Having a single USB-C port on my new MacBook was problematic, but no more, thanks to the 10-port OWC USB-C Dock.

Cost aside, most of the ports that would be on a desktop Mac are here on the dock. And that’s the mission – PORTS RESTORED! OWC (Other World Computing) markets this dock through MacSales and other outlets. FYI, MacSales and OWC have been trusted, leading providers of Mac-related products for many, many years.
A laptop relinquishes its complete portability when using the dock, as the tethered dock must be powered through its rather substantial power supply. This is the only operational gotcha, a small price to pay for restored and added functionality.

All Ports Function Perfectly

In daily use over the past several weeks, everything has operated as hoped. The supplied USB-C power cable powers the MacBook through the Dock’s designated laptop power port. There is plenty of power for MacBook charging as well as for powering connected devices through the supplied 80W power supply. (Be sure your computer does not require more.)

Connect EVERYTHING As Expected

Five USB 3.1 Generation 1 ports are included, two of which are high power charging ports. One is a USB-C port for current and future connections. A Gigabit Ethernet port allows wired networking up to the current highest speed. The sturdy aluminum adapter block also includes a combo audio port.  This is useful for audio out through its 3.5mm jack or for a microphone.

The SD Card reader recognized an inserted SD Card as expected and easily transferred data. The HDMI port allowing connection to an external monitor or TV also worked flawlessly with a computer monitor as well as with a 50-inch plasma TV.Using the HDMI capability to connect with a big-screen TV created a cumbersome combination of the computer tethered to the powered OWC device nearby to the TV. A $65 alternative is Apple’s (or other provider’s) USB-C Digital A/V Multiport Adapter, with USB-C pass-through power, HDMI, and USB that does not require an additional power supply.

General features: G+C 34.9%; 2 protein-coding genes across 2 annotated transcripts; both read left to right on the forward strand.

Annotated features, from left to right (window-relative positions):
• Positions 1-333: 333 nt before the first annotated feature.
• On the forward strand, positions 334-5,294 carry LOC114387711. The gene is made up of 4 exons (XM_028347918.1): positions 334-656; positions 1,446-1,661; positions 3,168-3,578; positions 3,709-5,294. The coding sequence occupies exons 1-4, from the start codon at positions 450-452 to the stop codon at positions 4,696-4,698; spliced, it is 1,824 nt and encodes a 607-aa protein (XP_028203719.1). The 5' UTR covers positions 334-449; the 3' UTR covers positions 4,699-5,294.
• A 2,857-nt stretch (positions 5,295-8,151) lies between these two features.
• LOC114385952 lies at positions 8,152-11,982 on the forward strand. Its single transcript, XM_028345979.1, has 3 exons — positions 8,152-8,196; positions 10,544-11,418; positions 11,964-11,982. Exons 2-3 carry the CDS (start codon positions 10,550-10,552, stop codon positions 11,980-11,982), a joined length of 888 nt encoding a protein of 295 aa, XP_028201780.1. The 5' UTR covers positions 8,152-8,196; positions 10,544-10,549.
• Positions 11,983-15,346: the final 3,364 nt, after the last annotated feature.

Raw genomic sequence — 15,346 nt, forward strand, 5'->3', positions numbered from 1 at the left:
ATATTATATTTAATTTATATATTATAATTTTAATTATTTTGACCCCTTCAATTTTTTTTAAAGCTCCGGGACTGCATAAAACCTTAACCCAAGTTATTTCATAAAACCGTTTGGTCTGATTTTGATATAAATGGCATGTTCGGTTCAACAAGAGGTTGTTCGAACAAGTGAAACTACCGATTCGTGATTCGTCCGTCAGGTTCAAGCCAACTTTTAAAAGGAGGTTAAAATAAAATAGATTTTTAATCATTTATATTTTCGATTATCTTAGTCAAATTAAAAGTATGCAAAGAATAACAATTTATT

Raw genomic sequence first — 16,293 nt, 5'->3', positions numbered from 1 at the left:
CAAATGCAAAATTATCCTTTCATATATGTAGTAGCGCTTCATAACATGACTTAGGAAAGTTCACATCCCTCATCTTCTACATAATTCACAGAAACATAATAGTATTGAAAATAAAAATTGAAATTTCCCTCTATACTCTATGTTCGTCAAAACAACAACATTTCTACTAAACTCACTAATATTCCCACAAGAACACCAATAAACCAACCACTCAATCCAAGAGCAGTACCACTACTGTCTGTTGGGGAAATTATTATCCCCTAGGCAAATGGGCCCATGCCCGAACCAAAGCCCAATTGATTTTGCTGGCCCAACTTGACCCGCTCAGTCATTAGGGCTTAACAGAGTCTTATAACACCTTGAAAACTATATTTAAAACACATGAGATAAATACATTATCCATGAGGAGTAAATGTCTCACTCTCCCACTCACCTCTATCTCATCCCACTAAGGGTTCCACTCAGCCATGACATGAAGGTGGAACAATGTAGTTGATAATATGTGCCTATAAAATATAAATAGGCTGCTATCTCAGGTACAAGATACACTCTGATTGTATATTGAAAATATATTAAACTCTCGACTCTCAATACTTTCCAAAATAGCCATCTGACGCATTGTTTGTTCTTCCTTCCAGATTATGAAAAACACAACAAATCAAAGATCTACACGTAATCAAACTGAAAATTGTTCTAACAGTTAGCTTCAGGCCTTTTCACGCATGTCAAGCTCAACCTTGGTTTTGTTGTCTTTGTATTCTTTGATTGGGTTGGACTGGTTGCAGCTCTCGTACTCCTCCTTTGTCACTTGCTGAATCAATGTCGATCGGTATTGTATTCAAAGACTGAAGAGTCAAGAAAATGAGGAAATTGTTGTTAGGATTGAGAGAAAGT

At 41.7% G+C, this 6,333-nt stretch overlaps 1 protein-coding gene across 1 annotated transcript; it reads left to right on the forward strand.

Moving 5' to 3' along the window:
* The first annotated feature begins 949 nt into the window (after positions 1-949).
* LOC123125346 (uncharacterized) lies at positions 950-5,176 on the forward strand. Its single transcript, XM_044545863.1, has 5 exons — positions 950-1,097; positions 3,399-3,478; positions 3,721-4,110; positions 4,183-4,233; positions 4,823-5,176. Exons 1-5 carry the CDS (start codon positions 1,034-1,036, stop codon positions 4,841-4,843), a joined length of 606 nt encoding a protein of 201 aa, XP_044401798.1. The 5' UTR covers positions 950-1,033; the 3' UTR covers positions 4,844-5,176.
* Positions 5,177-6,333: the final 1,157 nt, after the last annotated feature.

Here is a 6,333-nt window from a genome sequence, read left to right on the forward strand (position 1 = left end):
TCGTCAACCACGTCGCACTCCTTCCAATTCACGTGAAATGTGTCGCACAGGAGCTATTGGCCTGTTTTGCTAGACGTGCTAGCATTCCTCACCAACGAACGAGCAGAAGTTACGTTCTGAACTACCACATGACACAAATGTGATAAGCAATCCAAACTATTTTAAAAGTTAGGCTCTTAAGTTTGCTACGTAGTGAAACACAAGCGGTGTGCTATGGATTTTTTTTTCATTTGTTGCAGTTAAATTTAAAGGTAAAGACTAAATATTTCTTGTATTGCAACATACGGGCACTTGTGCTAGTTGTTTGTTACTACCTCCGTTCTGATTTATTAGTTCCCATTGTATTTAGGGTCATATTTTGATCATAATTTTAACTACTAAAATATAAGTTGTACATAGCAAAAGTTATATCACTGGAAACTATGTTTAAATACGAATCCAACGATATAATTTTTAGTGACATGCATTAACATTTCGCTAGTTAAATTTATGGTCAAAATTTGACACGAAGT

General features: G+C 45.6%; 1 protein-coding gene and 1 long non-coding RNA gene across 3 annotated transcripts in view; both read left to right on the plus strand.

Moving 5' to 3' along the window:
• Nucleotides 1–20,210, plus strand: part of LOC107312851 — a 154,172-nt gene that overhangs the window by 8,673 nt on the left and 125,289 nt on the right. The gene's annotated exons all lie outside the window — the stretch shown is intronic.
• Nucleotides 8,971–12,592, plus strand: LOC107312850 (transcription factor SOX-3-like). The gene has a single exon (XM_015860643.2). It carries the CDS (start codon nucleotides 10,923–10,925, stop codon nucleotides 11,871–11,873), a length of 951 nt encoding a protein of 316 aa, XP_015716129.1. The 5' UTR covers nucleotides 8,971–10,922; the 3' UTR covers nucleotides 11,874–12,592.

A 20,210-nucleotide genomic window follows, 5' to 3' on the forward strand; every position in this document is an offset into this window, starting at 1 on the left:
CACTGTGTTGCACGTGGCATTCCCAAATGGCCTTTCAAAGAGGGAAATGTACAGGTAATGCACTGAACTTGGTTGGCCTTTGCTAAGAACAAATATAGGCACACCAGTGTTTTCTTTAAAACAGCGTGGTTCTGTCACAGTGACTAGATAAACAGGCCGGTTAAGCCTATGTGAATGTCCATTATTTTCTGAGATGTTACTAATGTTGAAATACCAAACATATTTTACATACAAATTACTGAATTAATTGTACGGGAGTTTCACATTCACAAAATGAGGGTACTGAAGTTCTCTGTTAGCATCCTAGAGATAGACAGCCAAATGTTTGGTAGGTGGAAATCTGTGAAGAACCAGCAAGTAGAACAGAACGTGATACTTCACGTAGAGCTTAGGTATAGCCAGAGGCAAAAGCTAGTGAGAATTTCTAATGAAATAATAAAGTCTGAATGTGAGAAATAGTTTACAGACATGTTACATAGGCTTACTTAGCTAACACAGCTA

Note that there are also added cost models available with mini-display port instead of HDMI.

Connected peripherals included a USB 3.0 hard drive for backup as well as little USB thumb drives and an external CD/DVD player/burner that requires two USB ports. These devices performed without a hitch both for burning and playing CDs and DVDs, as well as for transferring content from the discs and USB thumb drives to the MacBook.

Once connected, an iPhone was automatically recognized for back-up and sync, plus charging.

Really, what is not to like? I knew there was but the one port on the new MacBook. I also knew I needed to restore missing ports, and this OWC USB-C Dock has met and exceeded my needs as well as my expectations.

Though transfer speeds were not measured, I did not feel as if data flowed slowly through the OWC block. If at all, one speed bottleneck could be the USB-C port itself on my MacBook. I know it is not as fast as on the 2017 iteration of MacBook. Though also not as fast as the ports built into a desktop Mac, there was no performance frustration while using the Dock.

Performance and the convenience of having all the ports restored has outweighed ANY possible downside. This is a relief coupled with complete satisfaction.

In conclusion, if you have a Mac (or PC) laptop and want your ports, do not hesitate to get an OWC USB-C Dock.

Available from about $128 (depending upon the color) in Space Gray, Gold, Rose Gold and Silver (could not find a new one in silver at time of writing).

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